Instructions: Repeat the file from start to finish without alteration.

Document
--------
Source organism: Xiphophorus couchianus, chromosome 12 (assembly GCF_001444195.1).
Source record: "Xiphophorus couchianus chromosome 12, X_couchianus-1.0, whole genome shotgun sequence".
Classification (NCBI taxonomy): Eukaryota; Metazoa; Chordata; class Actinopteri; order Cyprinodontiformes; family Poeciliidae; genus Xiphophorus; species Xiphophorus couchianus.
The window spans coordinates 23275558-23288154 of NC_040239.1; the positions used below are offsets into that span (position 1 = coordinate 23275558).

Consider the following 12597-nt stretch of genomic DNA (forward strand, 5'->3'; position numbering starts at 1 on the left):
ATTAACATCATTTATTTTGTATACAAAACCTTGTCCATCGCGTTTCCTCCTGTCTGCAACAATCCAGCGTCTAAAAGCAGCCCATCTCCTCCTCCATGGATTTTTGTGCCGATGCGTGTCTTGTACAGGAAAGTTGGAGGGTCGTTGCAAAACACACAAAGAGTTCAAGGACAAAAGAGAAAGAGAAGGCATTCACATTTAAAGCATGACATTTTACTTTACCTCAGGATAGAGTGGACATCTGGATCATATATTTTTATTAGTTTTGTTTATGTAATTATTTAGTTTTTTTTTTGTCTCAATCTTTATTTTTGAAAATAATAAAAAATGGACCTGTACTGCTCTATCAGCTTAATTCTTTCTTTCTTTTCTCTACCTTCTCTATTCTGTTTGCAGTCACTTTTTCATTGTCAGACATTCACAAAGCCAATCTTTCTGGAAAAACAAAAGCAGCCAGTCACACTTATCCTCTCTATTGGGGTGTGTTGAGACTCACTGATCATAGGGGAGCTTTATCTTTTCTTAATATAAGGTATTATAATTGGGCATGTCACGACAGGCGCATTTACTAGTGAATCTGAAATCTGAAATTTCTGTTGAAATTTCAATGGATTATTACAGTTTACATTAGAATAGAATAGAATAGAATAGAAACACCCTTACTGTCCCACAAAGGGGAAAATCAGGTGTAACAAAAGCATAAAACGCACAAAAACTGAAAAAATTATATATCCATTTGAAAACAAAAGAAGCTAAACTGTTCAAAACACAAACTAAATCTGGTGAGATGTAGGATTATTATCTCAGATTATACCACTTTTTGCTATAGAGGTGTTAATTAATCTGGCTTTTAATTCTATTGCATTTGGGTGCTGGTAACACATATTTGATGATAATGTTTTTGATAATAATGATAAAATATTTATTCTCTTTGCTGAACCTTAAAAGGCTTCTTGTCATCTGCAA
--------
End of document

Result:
Source organism: Xiphophorus couchianus, chromosome 12 (assembly GCF_001444195.1).
Source record: "Xiphophorus couchianus chromosome 12, X_couchianus-1.0, whole genome shotgun sequence".
Classification (NCBI taxonomy): Eukaryota; Metazoa; Chordata; class Actinopteri; order Cyprinodontiformes; family Poeciliidae; genus Xiphophorus; species Xiphophorus couchianus.
The window spans coordinates 23275558-23288154 of NC_040239.1; the positions used below are offsets into that span (position 1 = coordinate 23275558).

Consider the following 12597-nt stretch of genomic DNA (forward strand, 5'->3'; position numbering starts at 1 on the left):
ATTAACATCATTTATTTTGTATACAAAACCTTGTCCATCGCGTTTCCTCCTGTCTGCAACAATCCAGCGTCTAAAAGCAGCCCATCTCCTCCTCCATGGATTTTTGTGCCGATGCGTGTCTTGTACAGGAAAGTTGGAGGGTCGTTGCAAAACACACAAAGAGTTCAAGGACAAAAGAGAAAGAGAAGGCATTCACATTTAAAGCATGACATTTTACTTTACCTCAGGATAGAGTGGACATCTGGATCATATATTTTTATTAGTTTTGTTTATGTAATTATTTAGTTTTTTTTTTGTCTCAATCTTTATTTTTGAAAATAATAAAAAATGGACCTGTACTGCTCTATCAGCTTAATTCTTTCTTTCTTTTCTCTACCTTCTCTATTCTGTTTGCAGTCACTTTTTCATTGTCAGACATTCACAAAGCCAATCTTTCTGGAAAAACAAAAGCAGCCAGTCACACTTATCCTCTCTATTGGGGTGTGTTGAGACTCACTGATCATAGGGGAGCTTTATCTTTTCTTAATATAAGGTATTATAATTGGGCATGTCACGACAGGCGCATTTACTAGTGAATCTGAAATCTGAAATTTCTGTTGAAATTTCAATGGATTATTACAGTTTACATTAGAATAGAATAGAATAGAATAGAAACACCCTTACTGTCCCACAAAGGGGAAAATCAGGTGTAACAAAAGCATAAAACGCACAAAAACTGAAAAAATTATATATCCATTTGAAAACAAAAGAAGCTAAACTGTTCAAAACACAAACTAAATCTGGTGAGATGTAGGATTATTATCTCAGATTATACCACTTTTTGCTATAGAGGTGTTAATTAATCTGGCTTTTAATTCTATTGCATTTGGGTGCTGGTAACACATATTTGATGATAATGTTTTTGATAATAATGATAAAATATTTATTCTCTTTGCTGAACCTTAAAAGGCTTCTTGTCATCTGCAA